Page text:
Causes And Treatment Of Epilepsy - Health Article

Causes And Treatment Of Epilepsy

What is epilepsy?

Epilepsy is a disease in which certain repeated insults take place as a result of chronic abnormalities in the brain structure, which lead to abnormal and / or synchronized activity of neurons. Epilepsy is often confused with seizures; However, not everyone who has a seizure actually receive epilepsy; the reverse is actually the case. Epilepsiƫn are often described according to the type of attack that occurs or an epilepsy syndrome that underlies. Treatment consists mainly of prescribing anti-epileptic medication. Antiepileptic drugs are by definition anti-ictogeen; they prevent seizures, but can not cure epilepsy. Surgery and other alternative interventions are primarily used when a patient is insufficiently controlled by medication.

 Epilepsy is a disease in which certain repeated insults take place as a result of chronic Causes And Treatment Of Epilepsy


Epilepsy manifests itself in many different forms. What all types have in common is a temporary verandering- or loss of consciousness, often with the loss of control over certain muscles. Sometimes an epileptic attack can feel coming. There is then question of a so-called aura, or a prodrome. The aura that one experiences is very personal. Some people experience a strange taste in the mouth, or hear, see or smell something not perceive another. Others, for example, have a strange feeling uncomfortable from the stomach or intestines or in one or more limbs.

What causes epilepsy?

Epilepsy can be congenital or later. There is a strong correlation has been found between schizophrenia and epilepsy. They are connected to each other. People with epilepsy are 8 times more likely to develop schizophrenia. People with schizophrenia have a six times greater risk of epilepsy.

Sometimes there is a demonstrable cause (symptomatic) but often not (idiopathic). Acquired epilepsy following brain injury can occur, for example, after a birth injury, after a cerebral contusion or as a result of circulatory disorders (stroke). Other causes of epilepsy are stimulation by a brain tumor or a brain inflammation, but also a genetic defect (e.g., a deviation on the SCN1A gene) may be the cause.

The diagnosis of epilepsy is made on the basis of the characteristic phenomena and on the basis of an electro-encephalogram (EEG or 'brain film'), that in the different types of attacks shows characteristic disorders. An MRI scan can not demonstrate epilepsy. However, the cause of epilepsy can, if there are epilepsy has been established, are marked by an MRI, if there are any abnormalities in the area that causes the epilepsy. Sometimes, this causal be treated.

Types of epilepsy

Epilepsy can be broadly classified into four types:
  • Partial epilepsy
  • Generalized epilepsy
  • Epilepsy, which is uncertain whether it is localized or generalized
  • Special syndromes
Partial epilepsy
In partial seizures arise from local electrical discharges (called a focus or place), phenomena that correspond to the function of that part of the brain. The symptoms that occur are dependent on the part of the brain. The attack (electrical discharges) can cause other symptoms, and then expand the involvement of a different part of the brain.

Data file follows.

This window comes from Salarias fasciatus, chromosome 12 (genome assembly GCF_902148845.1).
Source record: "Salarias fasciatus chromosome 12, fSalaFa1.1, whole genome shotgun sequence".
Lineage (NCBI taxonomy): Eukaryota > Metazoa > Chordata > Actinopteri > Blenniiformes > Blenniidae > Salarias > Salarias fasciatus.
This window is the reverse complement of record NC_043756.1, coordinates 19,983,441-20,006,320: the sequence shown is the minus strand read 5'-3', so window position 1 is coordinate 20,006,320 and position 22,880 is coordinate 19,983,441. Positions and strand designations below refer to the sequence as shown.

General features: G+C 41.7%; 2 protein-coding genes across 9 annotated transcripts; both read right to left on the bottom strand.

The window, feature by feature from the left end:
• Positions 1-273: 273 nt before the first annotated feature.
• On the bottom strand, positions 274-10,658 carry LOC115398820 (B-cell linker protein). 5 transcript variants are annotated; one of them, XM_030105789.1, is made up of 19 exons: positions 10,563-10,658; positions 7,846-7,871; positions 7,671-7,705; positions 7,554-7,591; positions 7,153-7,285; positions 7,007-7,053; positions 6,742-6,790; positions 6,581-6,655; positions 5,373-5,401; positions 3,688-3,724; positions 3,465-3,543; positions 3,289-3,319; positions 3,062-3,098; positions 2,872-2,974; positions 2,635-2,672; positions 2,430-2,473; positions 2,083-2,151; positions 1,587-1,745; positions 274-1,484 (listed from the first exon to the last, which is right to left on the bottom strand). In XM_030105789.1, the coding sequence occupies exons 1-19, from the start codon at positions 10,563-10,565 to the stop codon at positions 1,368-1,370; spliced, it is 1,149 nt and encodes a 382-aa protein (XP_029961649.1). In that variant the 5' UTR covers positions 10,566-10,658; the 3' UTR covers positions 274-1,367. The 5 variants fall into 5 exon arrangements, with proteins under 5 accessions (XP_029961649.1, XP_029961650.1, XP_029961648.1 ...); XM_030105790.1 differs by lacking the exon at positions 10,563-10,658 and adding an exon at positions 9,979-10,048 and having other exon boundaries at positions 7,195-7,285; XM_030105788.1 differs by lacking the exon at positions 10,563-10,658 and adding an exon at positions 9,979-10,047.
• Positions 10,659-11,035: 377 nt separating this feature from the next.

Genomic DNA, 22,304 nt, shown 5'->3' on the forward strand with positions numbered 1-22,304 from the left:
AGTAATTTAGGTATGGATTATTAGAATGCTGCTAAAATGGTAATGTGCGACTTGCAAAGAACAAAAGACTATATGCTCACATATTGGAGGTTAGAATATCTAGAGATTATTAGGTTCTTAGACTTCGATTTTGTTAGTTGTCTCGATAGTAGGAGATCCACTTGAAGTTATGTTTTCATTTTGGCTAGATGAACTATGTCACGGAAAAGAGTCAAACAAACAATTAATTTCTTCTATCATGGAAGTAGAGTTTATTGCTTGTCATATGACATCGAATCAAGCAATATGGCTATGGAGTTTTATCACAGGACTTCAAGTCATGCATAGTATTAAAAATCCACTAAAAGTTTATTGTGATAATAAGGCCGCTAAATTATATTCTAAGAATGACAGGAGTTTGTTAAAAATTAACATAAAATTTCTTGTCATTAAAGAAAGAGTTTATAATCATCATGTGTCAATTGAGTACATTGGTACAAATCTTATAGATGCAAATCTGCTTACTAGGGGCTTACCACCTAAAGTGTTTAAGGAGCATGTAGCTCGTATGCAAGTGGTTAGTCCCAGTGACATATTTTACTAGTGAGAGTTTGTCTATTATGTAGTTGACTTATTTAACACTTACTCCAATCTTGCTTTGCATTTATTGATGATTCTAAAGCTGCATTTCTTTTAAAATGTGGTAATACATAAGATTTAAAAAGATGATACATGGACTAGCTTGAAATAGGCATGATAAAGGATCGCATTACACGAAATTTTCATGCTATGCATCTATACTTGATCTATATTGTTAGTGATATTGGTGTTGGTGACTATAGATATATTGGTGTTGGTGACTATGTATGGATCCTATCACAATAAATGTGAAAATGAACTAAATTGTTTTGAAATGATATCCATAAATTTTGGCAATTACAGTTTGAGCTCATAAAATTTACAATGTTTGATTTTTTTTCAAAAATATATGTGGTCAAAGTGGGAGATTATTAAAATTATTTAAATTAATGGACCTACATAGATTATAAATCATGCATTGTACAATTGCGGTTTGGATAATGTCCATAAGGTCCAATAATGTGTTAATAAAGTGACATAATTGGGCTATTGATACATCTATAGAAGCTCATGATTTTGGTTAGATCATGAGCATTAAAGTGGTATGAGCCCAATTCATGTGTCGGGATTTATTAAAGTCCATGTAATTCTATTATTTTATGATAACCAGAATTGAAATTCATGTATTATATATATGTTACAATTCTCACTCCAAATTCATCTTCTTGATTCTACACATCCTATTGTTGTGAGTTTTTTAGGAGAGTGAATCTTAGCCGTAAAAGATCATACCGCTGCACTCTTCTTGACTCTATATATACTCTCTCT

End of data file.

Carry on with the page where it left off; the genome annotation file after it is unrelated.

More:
Partial seizures are divided into elementary partial and complex partial seizures. The difference between these two forms is that none at elementary partial seizures and complex partial seizures exist consciousness changes. Elementary partial seizures can manifest itself for example by contractions of an arm or a leg. Complex partial seizures can manifest themselves in the form of sudden episodes of disturbance of consciousness and psychic phenomena (eg twilight states in which the patient may wander or roam, without there afterwards to remember something). Also avoid automatic movement (which, for example stereotyped movements such as fidgeting with his hands, smacking mouth movements, etc. are made).

Other common symptoms include:
  • The patient may include salivation get a prior seizure / attack.
  • The attack begins with a strange feeling in the stomach (epigastric aura), a smell or taste hallucination or a speech disorder (aphasia).
  • Sometimes the patient during the attack shows him strange, aggressive, or very anxious behavior.
  • Jackson epilepsy is a form of (elementary) partial epilepsy. A typical Jackson attack begins with tingling in the hand. This starts to shake and it spreads throughout your body.

Generalized epilepsy
Tonic clonic seizure
(formerly known as grand mal) The most famous and dramatic seizure is the generalized seizure (tonic-clonic seizures or grand mal). It suddenly all brain cells stimulated by electrical discharges. On such an attack is often a strange malaise or an aura before. The attack itself, the patient loses consciousness and creates a contraction of the whole body. This is the tonic phase. This could prevent a tongue bite. After a few seconds arise increasingly violent muscular jerks, the clonic phase. The eyes are often open and turned away. There is often urinary incontinence. Since breathing falters as the spasm, the patient is first red, then blue. Then follows a breath blowing foam at the mouth. After the twitching is a 15 minute-long unconsciousness from which the patient often wakes up in a confused state. Such attacks can sometimes continual succession, so that the consciousness in between is not clear at all (status epilepticus). This is a dangerous condition because of lack of oxygen brain damage can occur.